Floyd Rance, co-founder of the annual African American Film Festival, describes it as an event that grandmothers can happily attend with their teenage grandsons.

“The whole thing has a kind of family reunion, homecoming vibe,” Mr. Rance said.

This is the 13th year for the festival, which this year will take root on the Vineyard from August 10 through August 15. Most screenings will take place at the Performing Arts Center at the regional high school and include feature films, documentaries and short films produced by and starring African Americans from across the world.

There will also be lots of parties, including an opening night reception on August 10 followed by a documentary about Mavis Staples to be screened at Edgartown Cinemas at 6:30 p.m.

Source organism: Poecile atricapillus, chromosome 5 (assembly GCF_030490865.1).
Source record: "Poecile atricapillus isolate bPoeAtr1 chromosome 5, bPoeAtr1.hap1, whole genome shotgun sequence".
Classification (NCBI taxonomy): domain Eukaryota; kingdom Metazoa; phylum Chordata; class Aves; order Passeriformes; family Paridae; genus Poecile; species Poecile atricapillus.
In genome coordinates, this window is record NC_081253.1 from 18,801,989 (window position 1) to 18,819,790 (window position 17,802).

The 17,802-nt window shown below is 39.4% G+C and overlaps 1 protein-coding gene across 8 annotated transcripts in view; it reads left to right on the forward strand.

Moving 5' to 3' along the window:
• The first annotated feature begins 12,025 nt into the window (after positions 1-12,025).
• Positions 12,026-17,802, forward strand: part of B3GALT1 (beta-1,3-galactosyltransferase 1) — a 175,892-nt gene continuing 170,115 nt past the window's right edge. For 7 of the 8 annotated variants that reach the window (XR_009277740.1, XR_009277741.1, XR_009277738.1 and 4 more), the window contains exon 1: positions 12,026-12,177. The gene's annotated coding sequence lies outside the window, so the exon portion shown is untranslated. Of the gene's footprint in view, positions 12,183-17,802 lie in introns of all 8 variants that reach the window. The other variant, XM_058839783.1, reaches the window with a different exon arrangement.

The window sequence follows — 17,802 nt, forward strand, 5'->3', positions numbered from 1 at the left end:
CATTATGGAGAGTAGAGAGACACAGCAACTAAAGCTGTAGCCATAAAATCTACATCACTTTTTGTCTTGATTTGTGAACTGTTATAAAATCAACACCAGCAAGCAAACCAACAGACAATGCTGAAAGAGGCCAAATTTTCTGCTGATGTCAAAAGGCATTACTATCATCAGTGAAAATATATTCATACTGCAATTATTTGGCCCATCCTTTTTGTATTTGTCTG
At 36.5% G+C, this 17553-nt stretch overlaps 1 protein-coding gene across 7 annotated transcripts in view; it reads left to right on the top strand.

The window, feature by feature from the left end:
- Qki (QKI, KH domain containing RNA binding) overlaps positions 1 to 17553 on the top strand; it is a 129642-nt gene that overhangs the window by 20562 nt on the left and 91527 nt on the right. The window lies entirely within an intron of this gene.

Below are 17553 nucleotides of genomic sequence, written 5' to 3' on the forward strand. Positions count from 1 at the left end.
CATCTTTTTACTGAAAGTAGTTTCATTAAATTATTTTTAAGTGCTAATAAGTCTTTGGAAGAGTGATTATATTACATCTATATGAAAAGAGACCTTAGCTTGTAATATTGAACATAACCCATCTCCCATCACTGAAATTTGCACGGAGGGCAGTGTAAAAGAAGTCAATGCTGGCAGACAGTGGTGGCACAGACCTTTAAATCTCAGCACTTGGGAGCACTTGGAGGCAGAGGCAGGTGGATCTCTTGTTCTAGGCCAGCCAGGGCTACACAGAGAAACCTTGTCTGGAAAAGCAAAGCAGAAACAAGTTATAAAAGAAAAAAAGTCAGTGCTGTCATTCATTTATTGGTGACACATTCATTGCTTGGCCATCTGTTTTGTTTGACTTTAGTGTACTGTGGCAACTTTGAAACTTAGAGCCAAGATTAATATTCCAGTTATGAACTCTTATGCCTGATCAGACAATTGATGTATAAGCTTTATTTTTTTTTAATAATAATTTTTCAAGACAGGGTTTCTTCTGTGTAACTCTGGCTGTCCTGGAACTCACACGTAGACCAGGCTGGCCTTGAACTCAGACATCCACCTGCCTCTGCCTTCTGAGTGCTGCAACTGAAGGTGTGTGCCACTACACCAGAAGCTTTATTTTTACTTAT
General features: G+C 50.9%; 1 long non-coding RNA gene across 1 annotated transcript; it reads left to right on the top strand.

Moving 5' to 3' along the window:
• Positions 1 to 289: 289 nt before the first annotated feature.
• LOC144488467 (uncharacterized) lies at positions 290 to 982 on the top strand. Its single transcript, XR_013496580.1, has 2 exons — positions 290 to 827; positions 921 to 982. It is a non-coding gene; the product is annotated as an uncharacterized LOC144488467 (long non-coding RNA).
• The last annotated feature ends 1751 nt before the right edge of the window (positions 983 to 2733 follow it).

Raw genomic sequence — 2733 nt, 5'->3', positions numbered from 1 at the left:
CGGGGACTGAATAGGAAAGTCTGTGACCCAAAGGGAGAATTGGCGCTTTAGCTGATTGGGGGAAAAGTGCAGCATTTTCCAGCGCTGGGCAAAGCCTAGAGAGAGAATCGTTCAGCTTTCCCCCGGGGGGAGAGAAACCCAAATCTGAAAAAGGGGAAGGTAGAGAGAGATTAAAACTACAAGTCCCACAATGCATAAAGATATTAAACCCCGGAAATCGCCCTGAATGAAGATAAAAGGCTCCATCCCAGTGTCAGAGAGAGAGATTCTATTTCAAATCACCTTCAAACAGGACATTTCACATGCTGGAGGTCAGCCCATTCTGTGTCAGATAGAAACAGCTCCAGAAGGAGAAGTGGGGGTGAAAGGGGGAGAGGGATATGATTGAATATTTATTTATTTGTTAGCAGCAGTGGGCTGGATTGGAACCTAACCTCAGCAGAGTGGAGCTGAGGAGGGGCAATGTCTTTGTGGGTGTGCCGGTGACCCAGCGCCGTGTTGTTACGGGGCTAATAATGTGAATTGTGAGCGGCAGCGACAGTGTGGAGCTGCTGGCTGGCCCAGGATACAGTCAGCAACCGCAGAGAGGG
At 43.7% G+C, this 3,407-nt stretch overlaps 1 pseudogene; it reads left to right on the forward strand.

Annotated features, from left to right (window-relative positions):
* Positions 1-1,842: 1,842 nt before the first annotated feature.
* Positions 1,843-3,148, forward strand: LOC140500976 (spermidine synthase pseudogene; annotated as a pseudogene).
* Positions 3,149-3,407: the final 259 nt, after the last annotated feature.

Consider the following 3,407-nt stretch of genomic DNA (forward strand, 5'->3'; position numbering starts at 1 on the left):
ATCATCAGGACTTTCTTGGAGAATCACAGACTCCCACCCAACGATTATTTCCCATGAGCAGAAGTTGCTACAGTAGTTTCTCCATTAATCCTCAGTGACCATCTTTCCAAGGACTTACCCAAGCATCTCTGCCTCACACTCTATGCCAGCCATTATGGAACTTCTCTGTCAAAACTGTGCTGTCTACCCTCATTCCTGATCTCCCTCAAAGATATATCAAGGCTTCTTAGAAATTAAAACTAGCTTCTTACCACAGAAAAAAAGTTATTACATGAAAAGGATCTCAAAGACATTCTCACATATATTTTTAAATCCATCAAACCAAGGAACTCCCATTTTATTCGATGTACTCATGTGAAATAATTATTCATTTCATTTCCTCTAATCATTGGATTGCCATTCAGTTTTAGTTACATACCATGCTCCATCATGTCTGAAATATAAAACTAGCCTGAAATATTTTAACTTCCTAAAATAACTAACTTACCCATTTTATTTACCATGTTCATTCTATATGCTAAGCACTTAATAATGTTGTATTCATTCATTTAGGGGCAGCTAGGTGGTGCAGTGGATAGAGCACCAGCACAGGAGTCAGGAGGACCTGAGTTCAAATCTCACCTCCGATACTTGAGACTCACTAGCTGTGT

Mr. Rance said the festival is inspired by the need to explore and open minds, and he hopes to build interaction between societal groups, generations and creators of the arts. “It creates an opportunity for people to travel,” he said.

Mr. Rance said that one film he is particularly excited about is Mary Lou Williams: The Lady Who Swings the Band, a documentary about a jazz composer, pianist and arranger in the 1930s.

“She was a go-getter,” he said. “But still, she was unsung.”

Mr. Rance said the films are meant to be conversation generators, but the content itself isn’t on “high moral ground.” And yet it still has the possibility of changing lives.

For a full list of films and events, visit mvaaff.com.